317 of 325 people found the following review helpful
Instructions for use at 400x,
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This review is from: Veho VMS-004, 20-400x Magnification USB Digital Microscope Camera with 2 Mega Pixel Cmos lens (interpolated) and alloy flexi-stand and measurement software (Camera)
Instructions for Veho VMS--400 USB microscope
I write this as a professional microbiologist. This microscope is excellent but, at first, it seems impossible to use at high power [400x] because of inadequate instructions. I recommend practising on a simple flat object like a small piece of printed paper. Press the microscope firmly down onto it [or put the object into the lens cap] and focus at 20x. Now use the focus wheel to change to high power by rotating anticlockwise as far as it will go from that 20x position and then very slowly moving back until focus is achieved. [Note that it looks as if it should be possible to rotate a short distance from the 20 mark to the 400 mark on the focussing wheel. This is not the case. It is necessary to turn the wheel in the opposite direction to the 400 mark.]
As others have commented it is difficult to focus at 400x because the depth of field is small, the contrast is low and it is difficult to hold everything steady. This is not a fault of this microscope; it is true for the best professional instruments which overcome the problem by being very heavy, having precision engineered platforms for moving the object and special lighting systems (e.g. phase contrast). With the VMS-400 I recommend practicing focussing on a simple object as described above; it also may help to fix it to a heavy base or to place the object in the transparent lens cap. For smaller objects it is helpful to press them between glass slides for viewing at high power.
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Showing 1-10 of 25 posts in this discussion
Initial post: 1 Nov 2010 19:24:51 GMT
This is probably the most useful review I've ever read on Amazon. Thanks very much for taking the time to explain what wasn't at all clear in the included instructions!
In reply to an earlier post on 10 Nov 2010 16:03:29 GMT
Clever Spud says:
Have to agree, excellent post!
Posted on 7 Dec 2010 18:29:32 GMT
A. Dymoke-Bradshaw says:
The other issue is that the change in magnification is achieved by moving the lens with the sensor stationary. As long as the sensor to object is greater than 4 x focal length of the lens there are two focus positions. However, if you plot the magnification against the object distance from the lens you get a graph that has two stable regimes, one at very high magnification and one at low. The reviewer tells you how to move from one to the other. It is a shame that the intermediate magnifications are hard to use. A real zoom lens would change the focal length of the lens by moving elements within it but this is much more complex.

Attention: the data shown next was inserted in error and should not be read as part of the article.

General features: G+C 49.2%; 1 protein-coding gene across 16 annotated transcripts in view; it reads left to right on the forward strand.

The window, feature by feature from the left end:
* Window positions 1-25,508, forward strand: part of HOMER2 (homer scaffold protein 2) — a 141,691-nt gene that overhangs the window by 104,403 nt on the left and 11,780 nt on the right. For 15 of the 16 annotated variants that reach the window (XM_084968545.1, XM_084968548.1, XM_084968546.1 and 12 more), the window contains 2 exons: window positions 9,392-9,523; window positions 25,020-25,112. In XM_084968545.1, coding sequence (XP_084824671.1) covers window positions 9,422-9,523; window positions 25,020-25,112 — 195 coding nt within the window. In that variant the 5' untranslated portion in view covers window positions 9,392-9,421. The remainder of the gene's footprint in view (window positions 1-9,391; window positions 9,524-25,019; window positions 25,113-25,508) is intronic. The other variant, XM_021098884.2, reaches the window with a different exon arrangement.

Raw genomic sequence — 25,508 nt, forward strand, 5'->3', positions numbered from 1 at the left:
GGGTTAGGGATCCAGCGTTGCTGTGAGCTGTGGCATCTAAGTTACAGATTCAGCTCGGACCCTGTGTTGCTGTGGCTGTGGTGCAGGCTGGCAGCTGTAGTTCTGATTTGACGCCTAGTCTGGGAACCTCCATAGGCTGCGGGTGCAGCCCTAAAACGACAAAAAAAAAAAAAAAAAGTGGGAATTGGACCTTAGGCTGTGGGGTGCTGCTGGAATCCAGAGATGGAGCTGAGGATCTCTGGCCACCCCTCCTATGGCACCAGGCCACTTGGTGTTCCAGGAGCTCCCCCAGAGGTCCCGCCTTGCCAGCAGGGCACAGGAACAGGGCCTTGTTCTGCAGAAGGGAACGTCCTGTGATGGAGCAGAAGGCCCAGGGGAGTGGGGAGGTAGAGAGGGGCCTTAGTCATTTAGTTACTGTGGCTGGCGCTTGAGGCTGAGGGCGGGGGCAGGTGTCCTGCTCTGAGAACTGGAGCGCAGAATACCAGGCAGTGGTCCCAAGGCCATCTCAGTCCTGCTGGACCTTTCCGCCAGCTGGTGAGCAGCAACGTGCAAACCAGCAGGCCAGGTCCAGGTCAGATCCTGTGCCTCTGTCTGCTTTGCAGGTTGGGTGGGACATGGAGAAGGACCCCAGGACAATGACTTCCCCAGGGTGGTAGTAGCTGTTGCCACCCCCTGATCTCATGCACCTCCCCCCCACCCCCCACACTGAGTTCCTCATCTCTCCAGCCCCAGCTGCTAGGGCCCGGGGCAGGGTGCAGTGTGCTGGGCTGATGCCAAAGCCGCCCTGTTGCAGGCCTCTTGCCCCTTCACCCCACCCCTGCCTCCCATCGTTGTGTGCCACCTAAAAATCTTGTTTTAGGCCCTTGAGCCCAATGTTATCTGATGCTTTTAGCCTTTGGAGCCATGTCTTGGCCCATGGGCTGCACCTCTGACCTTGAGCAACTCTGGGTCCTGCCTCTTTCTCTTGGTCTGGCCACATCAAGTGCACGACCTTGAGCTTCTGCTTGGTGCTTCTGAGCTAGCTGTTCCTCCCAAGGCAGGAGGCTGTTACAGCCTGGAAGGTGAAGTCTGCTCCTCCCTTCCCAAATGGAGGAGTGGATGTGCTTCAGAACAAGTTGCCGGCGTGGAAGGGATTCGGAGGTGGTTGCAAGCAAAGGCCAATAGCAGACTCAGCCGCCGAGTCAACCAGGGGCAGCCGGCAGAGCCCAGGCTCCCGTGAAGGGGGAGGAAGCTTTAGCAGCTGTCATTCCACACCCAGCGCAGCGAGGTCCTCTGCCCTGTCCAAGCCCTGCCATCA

For those of you like me using a Mac, the driver is poorly implemented. The take snapshot button does not work, the preferences has no options....
Typical for Mac users that the hard/soft-ware producers do implement everything they do for Windows.
If you work at high screen resolution the update rate is so slow it makes focussing very hard.
The stand is in the box where it will remain until I get around to throwing it away.
Overal I thought the device very useful and I daresay I'll use it a lot.
Posted on 23 Feb 2011 21:58:00 GMT
As others have stated this is one of the most useful and informative reviews I have read, written by someone who knows what they are talking about. This microscope is fantastic value for the money, it just needs a little care and a steady hand and the results are astonishing.
In reply to an earlier post on 13 Jun 2011 10:55:53 BDT
Amazon Customer says:
As those who have gone before, thanks for the succinct and very useful review.
Only this morning I deleted an email reminder to review a product I purchased as I couldn't see why I should help the seller sell product for free. I now see the flipside; altruism is alive and well. I shall retrieve the email from my trashcan.
I am purchasing this product.
Posted on 12 Aug 2011 08:34:38 BDT
Mr. J. J. Bald says:
Brilliant, and shows that the internet can make expertise available to everyone.
Posted on 18 Aug 2011 22:44:23 BDT
A. V. Langtry says:
Thanks for an excellent review. At the risk of being cheeky - may I ask your opinion as a professional? Would it be possible to view bacteria with this? My young son is fascinated by them, and I'd love to be able to show him something real - for example scraped off his teeth!
In reply to an earlier post on 19 Aug 2011 08:57:52 BDT
C. Anthony says:
you might be able to see tiny dots moving about but it could be very frustrating even trying.
contact me at c.anthonyATsoton.ac.uk
In reply to an earlier post on 19 Aug 2011 09:46:10 BDT
C. Anthony says:
2nd reply. I have just spent half an hour checking about seeing bacteria. I failed. Looking at pond water containing a lot of debris i could see moving protozoa and algae but these were not really clear even when viewed through 2 glass slides [to keep things in focus]. If you afford it i recommend the Apex microscopes. Even then bacteria will only be almost invisible moving dots. Protozoa are more fun and easy to find.
Posted on 7 Dec 2011 03:01:01 GMT
G. Morgan says:
Was hunting for a microscope for my 10 year old daughter for christmas....this one sounded almost too good to be true for the money, so I checked out the low starred reviews.....should have checked this one out first.....Brilliant! Many thanks for the time and effort you put in to this.